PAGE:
I had estimated my schedule based on 2019 pace which should have put me in Builth around 21:15, but as I approach the Gap, I realised I’d struggle to get there before the Co-op petrol station closed at 23:00. I rolled in at 22:56 and made a mess on the floor they had just mopped before closing, grabbing coffee and sandwiches and leaving a trail of sheep shit behind me. The Co-op lads were surprisingly understanding!
I stuffed my face outside as the Co-op lads locked up and headed to their cars. I wondered what they thought of me covered in mud, drinking a mocha and eating sandwiches outside at 23:15.
Starting to feel the cold, I layered up and started the climb out of Builth, which led to a series of rolling quiet lanes. But the cruising wasn’t to last, because the route had some more rough stuff up its sleeve for us. At one point I was walking through a field of turnips and later found out I was beside a gravel track.
As the hours passed, the fatigue began to slowly wear me down. I was doing more harm than good and I realised I would be better off with some sleep if I was going to finish the route. Around 03:00 I came across a dilapidated sheep hut a few kilometres before Monaughty and the persistent drizzle helped me decide it was time for a bivy.
The alarm assaulted me at 07:00. I had the usual battle in my head to get out of the nice warm quilt and put my wet kit back on. This is never as bad as I think it’s going to be, but always leads to procrastination. I was soon on the bike again, nursing the familiar sensation of EBC (extreme bum chafing). It forced me out of the saddle more than I am used to.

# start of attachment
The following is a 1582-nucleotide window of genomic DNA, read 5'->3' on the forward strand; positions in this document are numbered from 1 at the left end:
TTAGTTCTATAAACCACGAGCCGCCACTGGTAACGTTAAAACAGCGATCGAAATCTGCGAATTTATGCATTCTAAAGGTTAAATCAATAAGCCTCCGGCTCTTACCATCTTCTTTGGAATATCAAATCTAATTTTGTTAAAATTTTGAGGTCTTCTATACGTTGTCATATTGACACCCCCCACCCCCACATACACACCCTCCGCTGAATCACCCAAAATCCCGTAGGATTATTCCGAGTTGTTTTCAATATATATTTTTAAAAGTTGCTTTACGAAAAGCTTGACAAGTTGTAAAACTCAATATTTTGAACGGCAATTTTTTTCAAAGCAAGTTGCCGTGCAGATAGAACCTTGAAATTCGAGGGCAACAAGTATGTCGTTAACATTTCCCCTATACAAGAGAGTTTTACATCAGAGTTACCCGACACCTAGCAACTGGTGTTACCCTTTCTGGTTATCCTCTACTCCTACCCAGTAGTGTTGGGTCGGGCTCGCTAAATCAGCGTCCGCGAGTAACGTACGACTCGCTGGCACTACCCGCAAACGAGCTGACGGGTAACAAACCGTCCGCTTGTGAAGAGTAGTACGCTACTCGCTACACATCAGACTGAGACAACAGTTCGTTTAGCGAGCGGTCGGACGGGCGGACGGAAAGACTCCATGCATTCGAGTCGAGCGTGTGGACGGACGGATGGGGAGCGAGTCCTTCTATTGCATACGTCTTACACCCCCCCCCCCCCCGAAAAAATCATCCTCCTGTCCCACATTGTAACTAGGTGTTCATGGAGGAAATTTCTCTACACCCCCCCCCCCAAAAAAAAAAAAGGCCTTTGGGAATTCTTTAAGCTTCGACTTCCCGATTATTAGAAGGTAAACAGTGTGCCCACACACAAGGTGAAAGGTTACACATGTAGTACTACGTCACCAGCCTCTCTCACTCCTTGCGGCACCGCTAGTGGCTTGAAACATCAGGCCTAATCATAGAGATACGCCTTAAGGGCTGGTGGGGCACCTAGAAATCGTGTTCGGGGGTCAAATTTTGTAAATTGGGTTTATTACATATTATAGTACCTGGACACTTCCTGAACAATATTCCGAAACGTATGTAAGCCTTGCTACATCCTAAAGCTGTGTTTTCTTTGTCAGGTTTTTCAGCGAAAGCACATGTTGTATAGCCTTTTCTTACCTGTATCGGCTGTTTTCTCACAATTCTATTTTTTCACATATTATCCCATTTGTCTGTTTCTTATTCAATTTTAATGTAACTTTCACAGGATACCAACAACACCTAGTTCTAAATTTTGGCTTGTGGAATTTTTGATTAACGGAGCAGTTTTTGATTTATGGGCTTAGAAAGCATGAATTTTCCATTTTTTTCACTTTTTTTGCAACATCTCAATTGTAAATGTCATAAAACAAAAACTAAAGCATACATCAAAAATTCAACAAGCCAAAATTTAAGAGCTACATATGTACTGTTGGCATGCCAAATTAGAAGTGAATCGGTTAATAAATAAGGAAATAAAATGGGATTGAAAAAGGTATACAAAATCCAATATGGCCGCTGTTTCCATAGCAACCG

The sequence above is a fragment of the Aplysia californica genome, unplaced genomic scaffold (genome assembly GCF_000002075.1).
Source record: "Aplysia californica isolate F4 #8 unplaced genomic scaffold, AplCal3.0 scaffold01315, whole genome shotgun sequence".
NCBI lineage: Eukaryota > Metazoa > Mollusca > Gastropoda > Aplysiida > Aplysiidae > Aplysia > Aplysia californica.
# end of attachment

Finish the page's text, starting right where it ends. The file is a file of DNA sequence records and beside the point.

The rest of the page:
I arrived in a very quiet Knighton in time for breakfast. I gobbled down a massive omelette and chips, two coffees and a carrot cake. Stiffen the wombats! That felt better! My legs started to work again, my eyes opened up, the sun was shining and I was enjoying myself again. It was another 70km of cruising to the finish, with only a few more climbs and slow sections. It felt easy when compared with my nocturnal meanderings.
I finished at 15:50 on Sunday with a time of 32:34 hours. My total moving time was 24:40. For comparison, I finished the BB300 2019 in 25:07 (22:54 moving time), so even subtracting the bivvy and comfort stops, my pace was significantly slower. The climbs punchy and unrelenting, the mud and spongey ground cover sapped energy and feck me there were so many shitting gates. However, there were some thoroughly enjoyable sections including Hay Bluff, Beacons Way, Talybont Reservoir, Taff Trail, Gap, etc.
Nice to meet Rich, James, Eugene and Steve Waters for brief chats en route. I later found out the Steve Large, Alex Berry, Steve Chapman and Andy Bennett were also riding that day, each of us starting at different times and from various start points. Some were riding the 200 and few riding the 300.
It was certainly odd not having the usual mass start from Llanbrynmair this year, but I think we made the best of the situation, with good pre and post ride bantz on the forum as usual.